ISSE 2009: Existing anti-virus software is not good enough

Moderator Norbert Pohlmann, professor at the Institute for Internet Security, University of Applied Sciences Gelsenkirchen, Germany, started the session by outlining some of the challenges anti-virus and anti-malware vendors will face in the next year.

The anti-virus and malware challenges are due to a plethora of reasons, some of which were identified as:

  • Software errors in code basis
  • Complex upgrades and updates
  • Increasing number of new malware – increased by 500% from 2007 to 2008. Also see increase in professional crime
  • Malware is the basis for botnets, and botnets produce spam, distributed denial of service (DDoS) attacks and well-directed espionage
  • Detection rate of malware is up to 99% - not secure enough

Pohlmann threw the ball over to the panel discussing The Malware Challenge in the Next Year, which existed of Felix Freiling, professor at the Laboratory for Dependable Distributed Systems at the University Mannheim; Rolf Strehle, CISO at manufacturing firm Voith AG; Ronny Bjones, security strategist at Microsoft EMEA; Marius van Oers, research scientist at McAfee and Chris Bender, security product manager at BlackBerry’s Research in Motion.

Freiling said that malware is becoming hard to detect for anti-virus programmes due to encryption, virtual machines, its increasingly targeted nature, etc. Furthermore, malware is becoming more and more powerful.

He added that the problems facing those fighting malware, are the quality of software, the fact that “users don’t care”, and that “anti-virus products are not good enough”.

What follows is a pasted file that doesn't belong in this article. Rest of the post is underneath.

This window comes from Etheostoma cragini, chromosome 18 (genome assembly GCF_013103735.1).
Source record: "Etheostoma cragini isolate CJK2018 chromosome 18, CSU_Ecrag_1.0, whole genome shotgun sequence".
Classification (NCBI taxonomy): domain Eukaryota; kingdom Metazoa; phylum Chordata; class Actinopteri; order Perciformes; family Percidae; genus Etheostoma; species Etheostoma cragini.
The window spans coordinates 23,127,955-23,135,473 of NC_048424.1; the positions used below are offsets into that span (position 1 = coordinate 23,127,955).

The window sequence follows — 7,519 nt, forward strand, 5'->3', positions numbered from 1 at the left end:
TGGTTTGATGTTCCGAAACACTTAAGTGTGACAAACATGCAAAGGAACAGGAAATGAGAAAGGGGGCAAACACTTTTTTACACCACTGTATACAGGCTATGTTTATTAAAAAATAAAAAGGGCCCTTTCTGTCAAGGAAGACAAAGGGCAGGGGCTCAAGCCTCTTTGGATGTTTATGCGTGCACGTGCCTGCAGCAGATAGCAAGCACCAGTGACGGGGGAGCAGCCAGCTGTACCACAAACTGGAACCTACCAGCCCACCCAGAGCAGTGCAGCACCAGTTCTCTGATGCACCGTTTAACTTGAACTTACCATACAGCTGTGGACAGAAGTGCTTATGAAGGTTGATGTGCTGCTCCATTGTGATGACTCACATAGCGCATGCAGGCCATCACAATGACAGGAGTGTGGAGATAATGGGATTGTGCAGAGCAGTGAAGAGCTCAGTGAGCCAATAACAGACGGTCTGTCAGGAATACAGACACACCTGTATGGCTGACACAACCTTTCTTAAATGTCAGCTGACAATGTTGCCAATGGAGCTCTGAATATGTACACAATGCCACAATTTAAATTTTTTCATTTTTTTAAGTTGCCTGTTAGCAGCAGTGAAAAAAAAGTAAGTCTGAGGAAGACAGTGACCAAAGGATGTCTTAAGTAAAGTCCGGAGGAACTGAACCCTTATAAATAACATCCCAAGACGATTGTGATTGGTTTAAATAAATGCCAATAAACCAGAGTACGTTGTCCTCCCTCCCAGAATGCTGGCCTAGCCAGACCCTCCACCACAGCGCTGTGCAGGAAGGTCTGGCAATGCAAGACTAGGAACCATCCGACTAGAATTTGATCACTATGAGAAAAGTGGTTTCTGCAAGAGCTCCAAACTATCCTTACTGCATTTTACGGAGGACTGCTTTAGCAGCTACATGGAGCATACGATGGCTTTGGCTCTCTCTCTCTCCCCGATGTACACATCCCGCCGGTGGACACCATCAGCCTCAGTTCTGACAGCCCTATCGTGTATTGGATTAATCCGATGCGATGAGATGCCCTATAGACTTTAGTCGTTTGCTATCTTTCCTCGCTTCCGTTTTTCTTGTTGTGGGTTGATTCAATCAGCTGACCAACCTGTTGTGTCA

Strehle agreed with Freiling, saying that at Voith, they ended up building their own security infrastructure, which amongst other things, monitors abnormalities in the systems. He said Voith had to build their own system, because two or three years ago, there was nothing on the commercial market in terms of full IT security systems that fitted the needs of Voith.

Microsoft’s Bjones pointed out that anti-virus and anti-malware writing is nowhere near as ‘fashionable’ as creating virus and malware: “Black hats are more fashionable than white hats”, he told the ISSE 2009 audience.

He also pointed out a problem in the anti-virus and anti-malware industry – namely that the developers are testing their own systems – and that “this has to change” as people do not always spot their own mistakes or issues they have overlooked.

Furthermore, virus and malware attacks used to be based on statistics – i.e. malware writers tried to hit as many as possible. The trend is now changing, and Bjones said Microsoft is now seeing more and more targeted malware and virus attacks.

One of the solutions to the increasing threat of malware favoured by Microsoft, is to give free anti-virus and firewalls to users. Microsoft has already launched its own free anti-virus and security package for consumers.

Bender from BlackBerry, said: “Anti-virus is not perfect – not terrible, but not perfect.”

He posed the question to anti-virus vendors and developers whether it would be possible to reverse the strategy of anti-virus and have it look for safe software rather than malware?

Van Oers from McAfee also agreed that ‘traditional’ anti-virus “is not perfect” and that the anti-virus industry “must find ways of detecting malware sooner”.

He said one approach would be to combine anti-virus, cloud scanning, behavioural protection and white listing in one way or another taking the best of all anti-virus and anti-malware technologies.

Will the malware situation get better or worse next year?

The panel was challenged by Pohlmann to give their answers in one word:

  • Freiling: Better
  • Strehle: Worse
  • Bjones: Security better, situation worse
  • Bender: Security better, situation worse
  • Van Oers: Better – get better at handling the situation


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